61. Criminals---The Tallest Man on Earth
        Baby steps, people; baby steps. Up to this point, The Tallest Man on Earth has only ventured away from his trusty acoustic guitar on a handful of occasions. While Criminals doesn't exactly reinvent the wheel (still just one man with one ax), it stands as Kristian Matsson's finest plugged-in work to date. His strings are tuned just so, certain notes hitting with more weight than others, all jumbled beautifully together inside of their creator's superior sense of melody.
60. Fighting is Futile---Matthew Dear***
         The most purely fun track on Dear's latest twice over, Fighting bubbles and boils with a party-ready bounce, warped vocals riding playfully atop the surface. The repeated command of, "Take a trip on something else," is impossible to disobey, that insane electro pulse proving just about irrepressible.
59. Unto Caesar---Dirty Projectors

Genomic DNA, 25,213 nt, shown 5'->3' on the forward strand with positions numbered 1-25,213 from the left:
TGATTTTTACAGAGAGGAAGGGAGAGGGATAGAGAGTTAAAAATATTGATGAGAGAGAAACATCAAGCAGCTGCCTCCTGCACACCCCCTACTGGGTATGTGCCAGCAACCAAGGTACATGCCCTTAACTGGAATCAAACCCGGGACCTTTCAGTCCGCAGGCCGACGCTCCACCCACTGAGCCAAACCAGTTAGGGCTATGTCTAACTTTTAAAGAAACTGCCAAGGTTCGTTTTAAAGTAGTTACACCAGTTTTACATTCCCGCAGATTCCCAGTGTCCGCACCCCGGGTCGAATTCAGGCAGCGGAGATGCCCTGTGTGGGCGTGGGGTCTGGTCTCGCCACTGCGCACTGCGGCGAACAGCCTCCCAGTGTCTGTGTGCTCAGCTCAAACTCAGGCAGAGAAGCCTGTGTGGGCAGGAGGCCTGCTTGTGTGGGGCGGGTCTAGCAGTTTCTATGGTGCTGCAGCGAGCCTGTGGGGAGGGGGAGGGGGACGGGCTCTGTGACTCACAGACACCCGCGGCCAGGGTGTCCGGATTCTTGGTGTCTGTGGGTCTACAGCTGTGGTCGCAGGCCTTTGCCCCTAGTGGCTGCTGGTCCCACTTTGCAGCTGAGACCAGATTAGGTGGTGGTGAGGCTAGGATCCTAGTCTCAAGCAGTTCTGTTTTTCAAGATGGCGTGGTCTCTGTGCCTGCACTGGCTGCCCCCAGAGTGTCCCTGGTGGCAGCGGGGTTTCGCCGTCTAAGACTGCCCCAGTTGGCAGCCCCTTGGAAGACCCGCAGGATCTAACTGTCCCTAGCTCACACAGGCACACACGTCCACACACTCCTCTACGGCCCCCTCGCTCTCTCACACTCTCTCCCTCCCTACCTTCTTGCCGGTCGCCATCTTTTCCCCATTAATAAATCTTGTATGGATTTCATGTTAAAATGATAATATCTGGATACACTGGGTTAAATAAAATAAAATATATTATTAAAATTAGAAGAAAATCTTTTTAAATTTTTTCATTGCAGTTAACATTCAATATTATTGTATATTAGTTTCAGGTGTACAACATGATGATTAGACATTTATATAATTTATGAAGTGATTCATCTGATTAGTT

Though UC isn't actually Swing Lo Magellan's final track, there's no doubt that it's the disc's climax. The verses find beauty and tension in the very same place, Dave Longstreth's voice surrounded by other-worldly dissonant violins, all leading way to a call-and-response conclusion that plays like a much-deserved victory lap.
58. Golden Mile---Daniel Rossen
        The towering conclusion to an EP that feels larger than it has any right, GM moves and flows with the weight of the world and mystery of a whisper, rattling snare drums breaking into stray, neon-tinged electric guitar plucks. The haunted backing vocals only serve to bolster the affair, adding depth and dynamic to a track that already had it in spades.
57. Sleepless---Andy Stott